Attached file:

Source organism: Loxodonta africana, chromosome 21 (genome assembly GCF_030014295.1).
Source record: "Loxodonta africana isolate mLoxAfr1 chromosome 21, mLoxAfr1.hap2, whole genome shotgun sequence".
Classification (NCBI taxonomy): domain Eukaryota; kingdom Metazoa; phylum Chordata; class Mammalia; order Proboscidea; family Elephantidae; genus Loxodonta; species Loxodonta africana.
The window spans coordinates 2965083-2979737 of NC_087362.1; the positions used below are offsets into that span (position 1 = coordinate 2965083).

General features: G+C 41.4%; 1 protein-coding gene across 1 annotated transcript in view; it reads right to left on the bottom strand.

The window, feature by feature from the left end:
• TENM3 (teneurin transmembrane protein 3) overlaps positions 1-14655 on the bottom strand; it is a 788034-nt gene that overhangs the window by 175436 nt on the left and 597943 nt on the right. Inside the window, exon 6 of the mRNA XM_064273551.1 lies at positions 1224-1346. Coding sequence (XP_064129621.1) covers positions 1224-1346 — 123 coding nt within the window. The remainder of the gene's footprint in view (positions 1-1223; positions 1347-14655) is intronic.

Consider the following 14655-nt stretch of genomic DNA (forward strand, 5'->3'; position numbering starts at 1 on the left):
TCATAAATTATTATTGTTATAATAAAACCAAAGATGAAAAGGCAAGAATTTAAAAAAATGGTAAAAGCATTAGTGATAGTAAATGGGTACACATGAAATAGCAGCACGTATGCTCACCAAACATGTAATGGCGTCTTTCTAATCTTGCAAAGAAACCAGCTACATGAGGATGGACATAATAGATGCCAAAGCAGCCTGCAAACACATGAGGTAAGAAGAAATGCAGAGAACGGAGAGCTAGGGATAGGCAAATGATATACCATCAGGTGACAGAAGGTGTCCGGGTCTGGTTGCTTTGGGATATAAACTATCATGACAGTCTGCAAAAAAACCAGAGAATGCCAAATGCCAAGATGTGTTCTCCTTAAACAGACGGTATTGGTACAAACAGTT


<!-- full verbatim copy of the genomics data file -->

Source organism: Loxodonta africana, chromosome 21 (genome assembly GCF_030014295.1).
Source record: "Loxodonta africana isolate mLoxAfr1 chromosome 21, mLoxAfr1.hap2, whole genome shotgun sequence".
Classification (NCBI taxonomy): domain Eukaryota; kingdom Metazoa; phylum Chordata; class Mammalia; order Proboscidea; family Elephantidae; genus Loxodonta; species Loxodonta africana.
The window spans coordinates 2965083-2979737 of NC_087362.1; the positions used below are offsets into that span (position 1 = coordinate 2965083).

General features: G+C 41.4%; 1 protein-coding gene across 1 annotated transcript in view; it reads right to left on the bottom strand.

The window, feature by feature from the left end:
• TENM3 (teneurin transmembrane protein 3) overlaps positions 1-14655 on the bottom strand; it is a 788034-nt gene that overhangs the window by 175436 nt on the left and 597943 nt on the right. Inside the window, exon 6 of the mRNA XM_064273551.1 lies at positions 1224-1346. Coding sequence (XP_064129621.1) covers positions 1224-1346 — 123 coding nt within the window. The remainder of the gene's footprint in view (positions 1-1223; positions 1347-14655) is intronic.

Consider the following 14655-nt stretch of genomic DNA (forward strand, 5'->3'; position numbering starts at 1 on the left):
TCATAAATTATTATTGTTATAATAAAACCAAAGATGAAAAGGCAAGAATTTAAAAAAATGGTAAAAGCATTAGTGATAGTAAATGGGTACACATGAAATAGCAGCACGTATGCTCACCAAACATGTAATGGCGTCTTTCTAATCTTGCAAAGAAACCAGCTACATGAGGATGGACATAATAGATGCCAAAGCAGCCTGCAAACACATGAGGTAAGAAGAAATGCAGAGAACGGAGAGCTAGGGATAGGCAAATGATATACCATCAGGTGACAGAAGGTGTCCGGGTCTGGTTGCTTTGGGATATAAACTATCATGACAGTCTGCAAAAAAACCAGAGAATGCCAAATGCCAAGATGTGTTCTCCTTAAACAGACGGTATTGGTACAAACAGTT